It seems that 2015 has not been a particularly pleasant year for France. As it’s ‘Année terrible’ draws to a pessimistic end, the political landscape has become ever more divisive. Shaken and weary, the national psyche of the French people has essentially become trapped in a flux-like state, with the desire to maintain the nationalistic prestige that the country is so famous for.
The issue of identity in France remains as poignant as ever, and when the electorate are disgruntled, rogue elements often seek to capitalise, divide and victimise those who are vulnerable. Back in January 2015, the attack on the offices of Charlie Hebdo shocked the world, and freedom of speech was seen to be confronted with bloodshed. “Je suis Charlie” became a hallmark campaign of international solidarity, with patriotic rallies and choruses of La Marseillaise ringing through the streets of Paris, London, Berlin and wherever else the French diaspora may call their abode. The November Paris attacks however, left a more dispirited aftermath, with a marked shift towards somberness rather than emotive patriotism. But in a country that has been left shaken by terrorist attacks both at the opening of the year, and towards the end of 2015, fertile ground has been made for the National Front (Front National) to harvest the discontent of French voters.
They Are Coming
Whilst France has often been characterised as progressive in its political outlook, the National Front is currently riding on a right-wing mixture of overt post-terrorist patriotism, and a defensive fear of foreign infiltration, but it hasn’t always been this way. There was a time when the National Front was a rather unorthodox party in France, particularly throughout the late 1980s and 1990’s as the party’s founder, Jean-Marie Le Pen had anchored the movement into the political wilderness; at one time citing his disgust at France’s national team having “too many foreign players… not reflecting French society”. Similarly a few years later, Le Pen became the only politician in the world to link climate change with communism; a belief that led him to be universally panned.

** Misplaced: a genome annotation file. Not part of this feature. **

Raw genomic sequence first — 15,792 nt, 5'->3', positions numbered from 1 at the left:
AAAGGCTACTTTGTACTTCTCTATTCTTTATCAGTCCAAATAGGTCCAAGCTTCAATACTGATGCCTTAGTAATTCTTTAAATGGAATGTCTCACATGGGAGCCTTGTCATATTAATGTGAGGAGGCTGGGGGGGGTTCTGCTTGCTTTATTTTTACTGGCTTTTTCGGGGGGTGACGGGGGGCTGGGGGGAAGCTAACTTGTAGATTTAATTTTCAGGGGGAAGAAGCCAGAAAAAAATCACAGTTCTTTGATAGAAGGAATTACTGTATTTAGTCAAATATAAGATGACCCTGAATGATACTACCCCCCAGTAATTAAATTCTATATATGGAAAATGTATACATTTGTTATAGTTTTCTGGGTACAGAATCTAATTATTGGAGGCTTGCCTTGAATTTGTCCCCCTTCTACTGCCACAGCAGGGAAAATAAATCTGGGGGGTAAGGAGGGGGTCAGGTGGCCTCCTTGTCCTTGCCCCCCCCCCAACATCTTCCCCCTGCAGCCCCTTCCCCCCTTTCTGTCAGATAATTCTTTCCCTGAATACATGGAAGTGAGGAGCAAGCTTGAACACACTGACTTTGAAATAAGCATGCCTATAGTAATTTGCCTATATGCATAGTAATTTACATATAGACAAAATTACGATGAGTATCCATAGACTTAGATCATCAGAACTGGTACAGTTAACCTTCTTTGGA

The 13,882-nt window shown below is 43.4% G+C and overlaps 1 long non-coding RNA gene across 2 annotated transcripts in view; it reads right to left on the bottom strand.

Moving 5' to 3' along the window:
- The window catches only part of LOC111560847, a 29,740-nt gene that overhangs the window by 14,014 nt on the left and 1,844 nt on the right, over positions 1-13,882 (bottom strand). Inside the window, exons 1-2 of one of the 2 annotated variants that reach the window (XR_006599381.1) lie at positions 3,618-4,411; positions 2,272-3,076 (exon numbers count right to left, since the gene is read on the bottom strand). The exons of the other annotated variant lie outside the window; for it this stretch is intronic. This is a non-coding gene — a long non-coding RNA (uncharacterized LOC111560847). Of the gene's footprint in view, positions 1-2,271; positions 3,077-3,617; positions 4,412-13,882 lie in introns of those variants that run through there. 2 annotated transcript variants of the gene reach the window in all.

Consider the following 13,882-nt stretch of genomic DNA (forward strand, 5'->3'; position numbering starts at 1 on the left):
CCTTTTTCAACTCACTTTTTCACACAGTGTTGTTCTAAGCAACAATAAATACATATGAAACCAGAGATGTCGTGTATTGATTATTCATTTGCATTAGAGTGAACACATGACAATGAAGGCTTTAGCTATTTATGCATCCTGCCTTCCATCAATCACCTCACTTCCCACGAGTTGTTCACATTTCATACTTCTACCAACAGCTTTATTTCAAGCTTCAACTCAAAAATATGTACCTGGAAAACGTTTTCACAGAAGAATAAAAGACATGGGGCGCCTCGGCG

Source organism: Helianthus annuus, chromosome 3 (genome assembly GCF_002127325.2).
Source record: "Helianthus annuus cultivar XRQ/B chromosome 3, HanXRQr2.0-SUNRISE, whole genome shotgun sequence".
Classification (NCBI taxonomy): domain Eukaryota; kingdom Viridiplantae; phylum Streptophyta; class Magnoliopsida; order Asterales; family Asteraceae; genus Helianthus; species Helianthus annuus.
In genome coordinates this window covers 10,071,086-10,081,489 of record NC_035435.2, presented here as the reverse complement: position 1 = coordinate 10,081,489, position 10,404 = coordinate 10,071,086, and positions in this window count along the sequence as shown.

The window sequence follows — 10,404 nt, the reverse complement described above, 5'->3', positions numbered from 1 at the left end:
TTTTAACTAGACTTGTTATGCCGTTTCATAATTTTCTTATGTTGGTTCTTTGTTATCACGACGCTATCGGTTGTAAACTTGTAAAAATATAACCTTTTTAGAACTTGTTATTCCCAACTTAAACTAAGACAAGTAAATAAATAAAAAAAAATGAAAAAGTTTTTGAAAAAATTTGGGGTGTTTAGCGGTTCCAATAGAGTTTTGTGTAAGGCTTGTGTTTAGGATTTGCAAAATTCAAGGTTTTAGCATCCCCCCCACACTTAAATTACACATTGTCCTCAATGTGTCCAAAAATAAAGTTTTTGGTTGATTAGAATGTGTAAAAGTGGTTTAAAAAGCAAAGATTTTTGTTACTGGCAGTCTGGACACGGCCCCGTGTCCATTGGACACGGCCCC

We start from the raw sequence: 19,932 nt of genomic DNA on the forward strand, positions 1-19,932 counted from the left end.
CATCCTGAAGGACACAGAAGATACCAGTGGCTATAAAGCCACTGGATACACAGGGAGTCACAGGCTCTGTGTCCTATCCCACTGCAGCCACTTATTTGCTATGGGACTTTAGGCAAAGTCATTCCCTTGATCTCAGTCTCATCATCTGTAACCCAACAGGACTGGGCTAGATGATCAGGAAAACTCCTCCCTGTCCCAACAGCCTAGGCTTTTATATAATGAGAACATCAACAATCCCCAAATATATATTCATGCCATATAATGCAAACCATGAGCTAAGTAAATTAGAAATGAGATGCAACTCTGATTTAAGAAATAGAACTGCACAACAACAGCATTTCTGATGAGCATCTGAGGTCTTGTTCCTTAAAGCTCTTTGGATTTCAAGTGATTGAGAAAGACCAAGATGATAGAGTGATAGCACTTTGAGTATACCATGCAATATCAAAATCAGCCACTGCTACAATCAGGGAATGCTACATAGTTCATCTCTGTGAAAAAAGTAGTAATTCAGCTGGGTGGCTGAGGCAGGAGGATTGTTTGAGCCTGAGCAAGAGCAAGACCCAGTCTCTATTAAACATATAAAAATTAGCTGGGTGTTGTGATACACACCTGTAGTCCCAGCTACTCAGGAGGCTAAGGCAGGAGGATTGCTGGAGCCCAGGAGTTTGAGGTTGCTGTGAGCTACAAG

Times had changed, and in this world of media scrutiny, Le Pen 2.0 came into being, with an ambition to turn the National Front from a party of quasi-neo nazi’s and provincial superduponts into a respectable, contemporary, patriotic force. Enter Marine Le Pen, the stringent daughter of Jean-Marie. Marine has attempted to bring the party away from the auspices of political mockery, and into the limelight, and she appears to be succeeding in this. Despite the ideological spats she has had with her father concerning his comments about gas chambers and desires to save the “white world”, Marine Le Pen has acted rather brashly to pull the party away from political annihilation, starting with the expulsion of her father from the top ranks of the National Front.
Having steered the rudder towards the more contemporary issues concerning the far-right, the prevention of France’s purported “Islamification” became the party’s main concern, much in line with the motives of Germany’s PEDIGA movement, or the Party for Freedom in the Netherlands. Whilst this transformation has left a lot to be desired for much of France’s electorate, the outside ambiences of the refugee crisis, the so-called global jihad, and the perceived affronts to civil liberties from the European Union has propelled the National Front to the centerstage.